As Bristol engines were no longer available for British manufacturer AC’s Ace, Shelby spotted an opportunity to fulfil his dream. He would fly the chassis to his works in the US and complete it using a Ford engine.

The Cobra was conceived as a road car – the 289, and the vast majority were sold as road cars, but it was the racing element that underpinned everything else.

The Cobra 289 was a hugely successful racing car. By mid-1963, against strong opposition, 289 Cobras had won everything worth winning in US racing and were virtually unbeatable in SCCA and USRRC Production racing. However, Shelby harboured a burning desire to beat Ferrari on the big stage, in the Sports Car Manufacturers Championship.

Despite their success on small US tracks, the European-style tracks presented a bigger challenge. The Cobra roadster simply wasn’t fast enough in a straight line to beat Ferrari.

Ken Miles, racing driver and engineer who worked with Shelby, had his eye on Ford’s 427 NASCAR engine as the ‘Ferrari-beating’ solution. However, the power and torque of this monstrous engine were more than the 289 chassis could handle. Ford’s engineering department assisted Shelby in redeveloping the Cobra platform to accommodate the V8, and the new, coil-spring chassis was built by AC in Thames Ditton.

The 427 looked essentially like the 289: the doors, boot and bonnet were the same, but it was longer, wider and had noticeably flared fenders to accommodate larger wheels and tyres. The nose was re-profiled to include a bigger main grille opening, and there was a separate scoop below the grille for the oil-cooler on Competition cars.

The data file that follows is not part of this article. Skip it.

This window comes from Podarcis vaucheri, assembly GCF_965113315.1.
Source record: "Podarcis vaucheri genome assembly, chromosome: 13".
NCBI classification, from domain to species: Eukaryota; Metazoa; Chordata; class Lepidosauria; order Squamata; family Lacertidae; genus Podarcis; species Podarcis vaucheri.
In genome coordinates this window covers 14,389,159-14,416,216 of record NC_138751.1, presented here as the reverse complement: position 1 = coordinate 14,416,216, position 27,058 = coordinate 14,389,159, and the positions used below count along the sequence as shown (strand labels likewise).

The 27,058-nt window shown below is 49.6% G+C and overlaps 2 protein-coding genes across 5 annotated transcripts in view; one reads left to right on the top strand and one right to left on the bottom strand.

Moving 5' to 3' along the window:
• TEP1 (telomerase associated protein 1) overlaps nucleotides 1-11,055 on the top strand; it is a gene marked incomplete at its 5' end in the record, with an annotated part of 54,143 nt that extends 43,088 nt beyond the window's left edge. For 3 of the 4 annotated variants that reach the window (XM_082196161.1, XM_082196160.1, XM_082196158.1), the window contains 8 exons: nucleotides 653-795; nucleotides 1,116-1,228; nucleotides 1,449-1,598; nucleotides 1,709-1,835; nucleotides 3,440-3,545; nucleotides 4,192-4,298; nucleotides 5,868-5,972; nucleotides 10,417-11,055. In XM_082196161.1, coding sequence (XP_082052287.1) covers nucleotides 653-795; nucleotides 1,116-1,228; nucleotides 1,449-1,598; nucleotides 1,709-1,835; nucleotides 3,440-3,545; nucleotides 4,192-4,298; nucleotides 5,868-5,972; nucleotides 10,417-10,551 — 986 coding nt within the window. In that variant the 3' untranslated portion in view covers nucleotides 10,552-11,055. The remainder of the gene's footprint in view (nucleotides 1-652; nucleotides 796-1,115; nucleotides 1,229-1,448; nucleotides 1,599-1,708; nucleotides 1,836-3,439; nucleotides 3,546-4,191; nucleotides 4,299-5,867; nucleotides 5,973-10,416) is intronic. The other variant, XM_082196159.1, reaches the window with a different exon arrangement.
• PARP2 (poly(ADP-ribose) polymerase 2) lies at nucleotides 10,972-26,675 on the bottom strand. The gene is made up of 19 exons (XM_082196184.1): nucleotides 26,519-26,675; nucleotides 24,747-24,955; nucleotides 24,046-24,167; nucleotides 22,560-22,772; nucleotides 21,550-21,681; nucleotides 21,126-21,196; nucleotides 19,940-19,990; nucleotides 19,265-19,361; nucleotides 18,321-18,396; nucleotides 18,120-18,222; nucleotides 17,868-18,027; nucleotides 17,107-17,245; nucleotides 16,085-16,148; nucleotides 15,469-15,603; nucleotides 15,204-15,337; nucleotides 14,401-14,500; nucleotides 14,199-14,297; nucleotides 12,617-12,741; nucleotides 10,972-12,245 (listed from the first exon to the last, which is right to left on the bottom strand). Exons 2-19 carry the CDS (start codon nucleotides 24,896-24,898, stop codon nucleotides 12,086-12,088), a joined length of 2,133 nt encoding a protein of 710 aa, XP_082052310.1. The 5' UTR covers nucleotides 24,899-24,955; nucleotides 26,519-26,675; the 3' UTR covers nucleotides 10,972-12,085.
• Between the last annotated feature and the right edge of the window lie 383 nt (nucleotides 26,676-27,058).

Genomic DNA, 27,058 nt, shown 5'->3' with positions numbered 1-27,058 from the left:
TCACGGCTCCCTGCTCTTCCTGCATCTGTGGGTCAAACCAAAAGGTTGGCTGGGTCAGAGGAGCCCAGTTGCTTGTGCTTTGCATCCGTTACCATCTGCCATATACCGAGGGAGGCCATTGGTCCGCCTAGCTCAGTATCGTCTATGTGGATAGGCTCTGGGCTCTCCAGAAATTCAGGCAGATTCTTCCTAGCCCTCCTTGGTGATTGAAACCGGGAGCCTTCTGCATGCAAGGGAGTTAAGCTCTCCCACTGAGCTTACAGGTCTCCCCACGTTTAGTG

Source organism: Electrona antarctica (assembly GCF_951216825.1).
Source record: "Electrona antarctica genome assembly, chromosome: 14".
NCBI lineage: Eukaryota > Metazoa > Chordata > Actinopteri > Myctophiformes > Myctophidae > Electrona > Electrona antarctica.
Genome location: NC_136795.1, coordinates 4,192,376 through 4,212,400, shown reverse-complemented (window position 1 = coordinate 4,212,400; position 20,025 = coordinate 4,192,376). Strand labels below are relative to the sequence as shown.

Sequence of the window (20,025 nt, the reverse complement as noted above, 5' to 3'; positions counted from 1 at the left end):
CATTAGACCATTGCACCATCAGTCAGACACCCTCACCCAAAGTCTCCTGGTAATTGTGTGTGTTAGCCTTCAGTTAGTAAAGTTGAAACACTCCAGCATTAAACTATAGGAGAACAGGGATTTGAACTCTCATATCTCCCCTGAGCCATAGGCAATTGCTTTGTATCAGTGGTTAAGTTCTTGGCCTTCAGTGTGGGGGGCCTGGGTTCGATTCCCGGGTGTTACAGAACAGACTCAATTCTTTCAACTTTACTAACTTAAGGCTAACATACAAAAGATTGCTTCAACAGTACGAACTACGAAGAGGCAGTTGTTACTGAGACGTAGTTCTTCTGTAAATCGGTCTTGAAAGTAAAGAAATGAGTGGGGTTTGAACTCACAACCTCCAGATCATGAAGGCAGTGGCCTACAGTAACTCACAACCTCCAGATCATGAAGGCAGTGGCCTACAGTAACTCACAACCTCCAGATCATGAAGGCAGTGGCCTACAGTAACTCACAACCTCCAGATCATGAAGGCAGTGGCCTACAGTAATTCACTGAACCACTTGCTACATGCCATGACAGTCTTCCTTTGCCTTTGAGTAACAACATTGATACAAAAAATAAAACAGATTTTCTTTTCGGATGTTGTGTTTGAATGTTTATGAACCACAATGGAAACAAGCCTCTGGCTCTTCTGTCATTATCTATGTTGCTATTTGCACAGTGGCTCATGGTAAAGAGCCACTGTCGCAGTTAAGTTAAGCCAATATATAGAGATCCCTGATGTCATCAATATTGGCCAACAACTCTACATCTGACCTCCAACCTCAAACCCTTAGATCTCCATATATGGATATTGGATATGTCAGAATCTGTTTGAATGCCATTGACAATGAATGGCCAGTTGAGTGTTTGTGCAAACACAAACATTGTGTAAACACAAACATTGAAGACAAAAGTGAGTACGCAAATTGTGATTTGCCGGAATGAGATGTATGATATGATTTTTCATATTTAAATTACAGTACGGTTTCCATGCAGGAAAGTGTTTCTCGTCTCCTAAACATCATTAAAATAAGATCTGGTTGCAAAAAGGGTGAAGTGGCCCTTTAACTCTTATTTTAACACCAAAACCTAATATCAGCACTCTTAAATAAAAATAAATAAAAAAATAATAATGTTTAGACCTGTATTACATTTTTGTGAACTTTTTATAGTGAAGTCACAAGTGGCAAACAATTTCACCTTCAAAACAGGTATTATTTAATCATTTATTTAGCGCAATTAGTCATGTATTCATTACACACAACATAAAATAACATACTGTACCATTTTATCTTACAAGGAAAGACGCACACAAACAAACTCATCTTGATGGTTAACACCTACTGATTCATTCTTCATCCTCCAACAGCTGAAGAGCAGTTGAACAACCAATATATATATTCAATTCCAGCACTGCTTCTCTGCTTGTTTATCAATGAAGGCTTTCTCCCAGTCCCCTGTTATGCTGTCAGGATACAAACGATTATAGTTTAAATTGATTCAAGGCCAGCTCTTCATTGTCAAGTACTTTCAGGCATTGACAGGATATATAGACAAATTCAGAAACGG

Shelby commissioned the first 100 427s as Competition cars to qualify for FIA acceptance into the 1965 GT category. When FIA inspectors arrived at Shelby’s premises to inspect the cars, only 51 of the requisite 100 had been completed. Homologation was denied.

Production of 427s continued as road cars.

Of the 51 Competition cars completed for the 1965 GT championships, 16 were sold to private owners to campaign in SCCA production racing. Shelby kept back enough of the remaining cars for the 1966 season ‘GT Production’ class.

By mid-1965 Shelby had a yard of around forty unsold 427 Cobras which could not be sold or raced.

Charles Beidler, Shelby’s Eastern Sales Manager, came up with a solution: to complete the rest of the Competition cars to a slightly milder specification and advertise them as the fastest production cars in the world – retaining the oil cooler, riveted hood scoop, flared fenders, side exhausts, dual lightweight batteries, 42-gallon fuel tank, and external fuel filler of full-Competition models. Windshields were fitted and the engines were detuned. They were still insanely, brutally quick, faster than many full-bore racing cars of the period, and can rightfully be considered the ultimate ‘street’ Cobra.